A Musical Autobiography + Part I

So I’ve been kicking around this idea, and I think I’m just going to go ahead and do it. For awhile now (specifically, since late July or early August), I have been pretty much silent (for me, anyway). My mind has been focused on a lot of other stuff, and for the first time in my life, the idea of writing about everything felt like overexposure. It’s something I’m not predisposed to at all, something totally new to me, but I’m feeling this need to get back to broader topics. And I can’t think of anything broader and deeper than music.

(A note: This is going to get weird. Just go ahead and get your helmet, because it’s going to get weird. Like you’re going to feel like you really know me after this series of posts concludes, and also, I’m probably going to ruin some songs for you. Or at least make you Google a few lyrics.)

(Another note: If you take nothing else – NOTHING ELSE – from this series of posts, you should take it as a sign that I have a bottomless pit of memory for songs, random facts, and completely unimportant dates in history. And yet I cannot memorize my husband’s social security number to save my life.)

Last week, I landed an interview for a job that is, by all measurements, pretty much my dream job. This is not in terms of pay or clout or stature or any of that stuff. It’s just a job where I know that, in perhaps the highest concentrations in my post-collegiate life, I’m probably going to be really happy. And the interview went really well. In fact, there’s a good possibility my future boss(es) will read this at some point, so HI, GUYS! 😉 It’s okay, I’ve met them, they’re all super cool, chill people. I can’t really say how excited I am to be working with these folks.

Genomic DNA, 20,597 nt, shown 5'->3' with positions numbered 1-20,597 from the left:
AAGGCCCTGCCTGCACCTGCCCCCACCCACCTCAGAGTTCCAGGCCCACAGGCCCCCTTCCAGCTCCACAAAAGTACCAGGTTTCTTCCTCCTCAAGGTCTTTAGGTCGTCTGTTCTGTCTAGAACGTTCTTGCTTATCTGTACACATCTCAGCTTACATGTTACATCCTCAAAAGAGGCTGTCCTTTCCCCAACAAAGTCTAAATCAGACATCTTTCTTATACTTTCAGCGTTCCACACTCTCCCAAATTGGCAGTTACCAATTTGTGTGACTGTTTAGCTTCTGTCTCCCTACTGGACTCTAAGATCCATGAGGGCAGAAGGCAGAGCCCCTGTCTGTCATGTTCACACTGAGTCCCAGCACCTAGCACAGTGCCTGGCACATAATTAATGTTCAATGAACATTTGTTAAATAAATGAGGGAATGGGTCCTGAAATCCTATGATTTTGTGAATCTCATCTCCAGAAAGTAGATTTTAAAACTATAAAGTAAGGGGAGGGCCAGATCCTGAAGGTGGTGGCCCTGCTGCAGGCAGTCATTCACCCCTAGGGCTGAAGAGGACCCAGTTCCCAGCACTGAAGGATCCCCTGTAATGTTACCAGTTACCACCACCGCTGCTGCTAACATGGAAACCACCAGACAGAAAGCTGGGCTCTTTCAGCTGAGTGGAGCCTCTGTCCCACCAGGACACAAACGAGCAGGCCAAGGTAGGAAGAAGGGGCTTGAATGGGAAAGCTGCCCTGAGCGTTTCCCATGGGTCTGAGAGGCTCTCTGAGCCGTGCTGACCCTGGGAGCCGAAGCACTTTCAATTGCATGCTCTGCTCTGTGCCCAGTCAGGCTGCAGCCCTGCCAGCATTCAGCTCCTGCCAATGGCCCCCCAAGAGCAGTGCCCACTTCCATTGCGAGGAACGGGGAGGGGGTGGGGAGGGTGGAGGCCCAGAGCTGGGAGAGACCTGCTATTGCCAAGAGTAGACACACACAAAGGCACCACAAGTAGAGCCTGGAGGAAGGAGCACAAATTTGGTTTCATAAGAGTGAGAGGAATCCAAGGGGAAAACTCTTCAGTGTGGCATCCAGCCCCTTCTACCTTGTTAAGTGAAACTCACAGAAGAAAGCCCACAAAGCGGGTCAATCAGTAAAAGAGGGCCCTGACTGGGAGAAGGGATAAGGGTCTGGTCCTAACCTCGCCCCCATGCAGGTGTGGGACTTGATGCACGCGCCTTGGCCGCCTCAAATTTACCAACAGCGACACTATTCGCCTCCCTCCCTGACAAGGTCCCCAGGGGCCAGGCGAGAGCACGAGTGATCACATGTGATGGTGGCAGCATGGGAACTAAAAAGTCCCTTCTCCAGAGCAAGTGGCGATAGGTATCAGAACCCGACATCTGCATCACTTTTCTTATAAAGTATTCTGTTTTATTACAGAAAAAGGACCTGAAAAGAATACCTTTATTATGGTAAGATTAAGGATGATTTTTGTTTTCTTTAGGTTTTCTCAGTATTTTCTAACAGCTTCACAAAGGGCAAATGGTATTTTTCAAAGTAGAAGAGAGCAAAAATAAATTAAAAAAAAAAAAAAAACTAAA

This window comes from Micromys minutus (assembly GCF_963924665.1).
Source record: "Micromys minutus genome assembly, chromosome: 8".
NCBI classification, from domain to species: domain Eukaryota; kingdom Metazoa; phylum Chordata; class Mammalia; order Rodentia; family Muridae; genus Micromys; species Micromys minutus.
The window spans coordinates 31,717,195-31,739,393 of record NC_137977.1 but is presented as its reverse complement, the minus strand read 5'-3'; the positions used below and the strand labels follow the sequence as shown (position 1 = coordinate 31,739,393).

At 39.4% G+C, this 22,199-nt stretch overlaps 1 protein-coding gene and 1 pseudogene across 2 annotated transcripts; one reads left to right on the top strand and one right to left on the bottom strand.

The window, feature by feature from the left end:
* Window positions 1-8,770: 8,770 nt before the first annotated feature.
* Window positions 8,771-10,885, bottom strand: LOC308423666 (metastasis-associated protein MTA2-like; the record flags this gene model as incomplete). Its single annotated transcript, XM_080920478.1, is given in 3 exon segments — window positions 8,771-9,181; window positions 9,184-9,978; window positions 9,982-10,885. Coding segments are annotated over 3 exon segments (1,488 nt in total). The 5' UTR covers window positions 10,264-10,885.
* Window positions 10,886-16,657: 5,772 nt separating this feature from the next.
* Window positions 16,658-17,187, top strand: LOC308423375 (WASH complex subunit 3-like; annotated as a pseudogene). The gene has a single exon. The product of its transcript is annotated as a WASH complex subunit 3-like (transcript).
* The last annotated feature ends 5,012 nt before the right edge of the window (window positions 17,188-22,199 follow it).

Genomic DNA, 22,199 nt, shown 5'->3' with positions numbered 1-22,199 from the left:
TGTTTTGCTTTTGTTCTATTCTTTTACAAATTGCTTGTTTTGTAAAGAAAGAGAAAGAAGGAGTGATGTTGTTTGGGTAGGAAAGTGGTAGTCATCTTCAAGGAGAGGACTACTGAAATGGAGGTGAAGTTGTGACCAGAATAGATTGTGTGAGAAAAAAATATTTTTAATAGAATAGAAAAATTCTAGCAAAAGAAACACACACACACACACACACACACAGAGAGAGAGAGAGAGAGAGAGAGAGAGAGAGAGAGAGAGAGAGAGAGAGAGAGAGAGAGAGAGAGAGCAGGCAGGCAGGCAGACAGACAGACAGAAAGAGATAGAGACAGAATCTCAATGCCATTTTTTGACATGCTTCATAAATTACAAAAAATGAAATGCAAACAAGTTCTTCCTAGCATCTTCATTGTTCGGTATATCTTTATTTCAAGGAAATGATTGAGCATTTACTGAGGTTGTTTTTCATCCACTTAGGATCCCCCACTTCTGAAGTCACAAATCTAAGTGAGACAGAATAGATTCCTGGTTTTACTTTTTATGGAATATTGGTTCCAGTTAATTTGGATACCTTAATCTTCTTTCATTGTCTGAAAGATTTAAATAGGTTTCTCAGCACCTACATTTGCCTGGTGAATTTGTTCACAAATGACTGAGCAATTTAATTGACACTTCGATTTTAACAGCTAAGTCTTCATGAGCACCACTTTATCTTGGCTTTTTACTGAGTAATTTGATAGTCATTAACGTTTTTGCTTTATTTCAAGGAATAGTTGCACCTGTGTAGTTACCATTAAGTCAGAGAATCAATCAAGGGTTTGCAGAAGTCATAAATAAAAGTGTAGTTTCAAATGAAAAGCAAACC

I read somewhere the other day that a person’s music can pretty much tell you more about them than they ever could, and I think that’s probably about as true a statement as I’ve heard lately. Beyond all the B.S., the posturing and pretending that we do in our lives, music points straight to the soul. Some people say that the eyes are the window to the soul, but sometimes a person’s eyes are like windows with dark curtains pulled tightly shut. I squint and squint, and yet I see almost nothing. No truth, no indication of what stirs the soul within. But the music they listen to? Oh, give me a moment with Google and some lyric analysis, and it’s on.

And then this weird (but not shocking, because almost nothing is anymore) thing happened during my interview with the head of a radio station last week. He looked at me as I described the Birdy version of “1901” (only the Phoenix version is getting any real airplay right now, but the Birdy cover is legitimately good). Caution: There is too much hipster in this video for most people to even be able to breathe, but suck it up and try.